Good versus limited walkers
In the current study, investigators analyzed various assessments that had been conducted at baseline and after completion of the training sessions, including distance on 2-minute walks with and without a distracting task. In addition, participants underwent imaging with functional near-infrared spectroscopy (fNIRS) and fMRI.
Using previous research as a basis, the researchers defined good walking speed as 0.8 m/sec. They categorized all participants, regardless of their intervention assignments, as having good walking capacity (0.8 m/sec or more) or limited walking capacity (less than 0.79 m/sec).
A total of 50 participants enrolled in the study (mean age, 62 years), and 45 completed the interventions. Of those who completed the interventions, 22 were randomly assigned to undergo single-task training, and 23 were assigned to dual-task training.
The researchers categorized 21 participants as having good walking capacity and 24 as having limited walking capacity. Participants in each category were divided approximately evenly between treatment assignments.
Barthel index score, which assesses functional independence, was higher in the group of good walkers.
Increased travel distance
Results showed that after the interventions, distance traveled during the single-task 2-minute walk increased by 8.9 m for good walkers and by 5.3 m for limited walkers. For the dual-task 2-minute walk, the distance traveled increased by 10.4 m among good walkers and by 1.3 m for limited walkers. Change from baseline on the dual-task walk was not significant for limited walkers.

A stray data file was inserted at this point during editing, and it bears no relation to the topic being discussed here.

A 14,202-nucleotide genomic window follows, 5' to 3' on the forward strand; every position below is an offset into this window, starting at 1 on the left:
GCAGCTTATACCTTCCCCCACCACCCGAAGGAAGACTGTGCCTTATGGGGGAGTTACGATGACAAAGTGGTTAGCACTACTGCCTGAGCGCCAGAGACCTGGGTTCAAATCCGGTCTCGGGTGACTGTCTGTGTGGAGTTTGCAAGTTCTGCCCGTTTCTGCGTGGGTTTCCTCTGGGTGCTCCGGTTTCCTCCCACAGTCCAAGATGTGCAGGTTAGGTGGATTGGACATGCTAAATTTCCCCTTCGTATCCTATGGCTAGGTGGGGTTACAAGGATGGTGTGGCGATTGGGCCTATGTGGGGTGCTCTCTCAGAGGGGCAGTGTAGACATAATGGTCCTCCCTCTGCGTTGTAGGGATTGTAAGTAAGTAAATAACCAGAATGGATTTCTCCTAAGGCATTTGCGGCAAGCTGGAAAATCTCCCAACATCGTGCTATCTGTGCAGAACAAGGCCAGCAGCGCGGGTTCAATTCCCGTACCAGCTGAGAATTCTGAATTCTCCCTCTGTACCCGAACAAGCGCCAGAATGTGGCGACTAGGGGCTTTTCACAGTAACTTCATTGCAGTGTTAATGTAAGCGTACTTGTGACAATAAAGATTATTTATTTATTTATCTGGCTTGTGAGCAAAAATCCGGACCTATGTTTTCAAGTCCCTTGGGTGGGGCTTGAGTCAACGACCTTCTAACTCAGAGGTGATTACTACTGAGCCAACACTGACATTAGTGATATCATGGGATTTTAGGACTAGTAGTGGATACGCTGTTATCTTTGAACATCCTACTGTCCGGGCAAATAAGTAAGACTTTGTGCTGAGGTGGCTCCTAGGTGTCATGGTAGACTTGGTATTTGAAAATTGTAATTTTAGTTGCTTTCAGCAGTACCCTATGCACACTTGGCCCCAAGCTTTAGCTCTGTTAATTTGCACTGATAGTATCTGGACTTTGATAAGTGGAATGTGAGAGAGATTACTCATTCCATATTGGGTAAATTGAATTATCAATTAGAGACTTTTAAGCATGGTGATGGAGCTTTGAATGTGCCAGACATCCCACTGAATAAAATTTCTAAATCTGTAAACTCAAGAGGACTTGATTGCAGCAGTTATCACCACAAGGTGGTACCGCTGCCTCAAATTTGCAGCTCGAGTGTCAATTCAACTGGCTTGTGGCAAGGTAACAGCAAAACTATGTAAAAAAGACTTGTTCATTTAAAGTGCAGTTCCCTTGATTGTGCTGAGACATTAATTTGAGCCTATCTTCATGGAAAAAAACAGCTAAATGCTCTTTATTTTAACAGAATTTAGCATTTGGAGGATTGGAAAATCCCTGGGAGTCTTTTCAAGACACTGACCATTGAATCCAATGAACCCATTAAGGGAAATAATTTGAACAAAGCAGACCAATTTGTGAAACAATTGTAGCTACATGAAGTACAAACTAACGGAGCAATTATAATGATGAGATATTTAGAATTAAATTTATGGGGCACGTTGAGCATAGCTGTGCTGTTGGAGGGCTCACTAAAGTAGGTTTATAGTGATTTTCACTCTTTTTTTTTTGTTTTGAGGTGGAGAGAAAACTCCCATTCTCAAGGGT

There was no significant difference between good walkers and limited walkers in their perceptions of participation in community walking. Neither group increased its walking activity significantly following the interventions.
At baseline, limited walkers, in comparison with good walkers, had significantly greater activation in the contralesional hemisphere during dual-task walking, which consisted of incorporating a planning task.
In contrast, for many good walkers, there was a decrease in activation during dual-task walking. Activation in the contralesional hemisphere correlated negatively with dual-task 2-minute walk distance.
The researchers also found a negative correlation between activation and dual-task 2-minute walk distance when the second task was the Stroop task.
“The original trial was never designed or powered to compare groups formed by walking speed or test our automaticity hypothesis, and the results need to be viewed within this context,” said Dr. Collett. The small sample size did not allow the researchers to detect small effects of the intervention, especially in the imaging data, he added.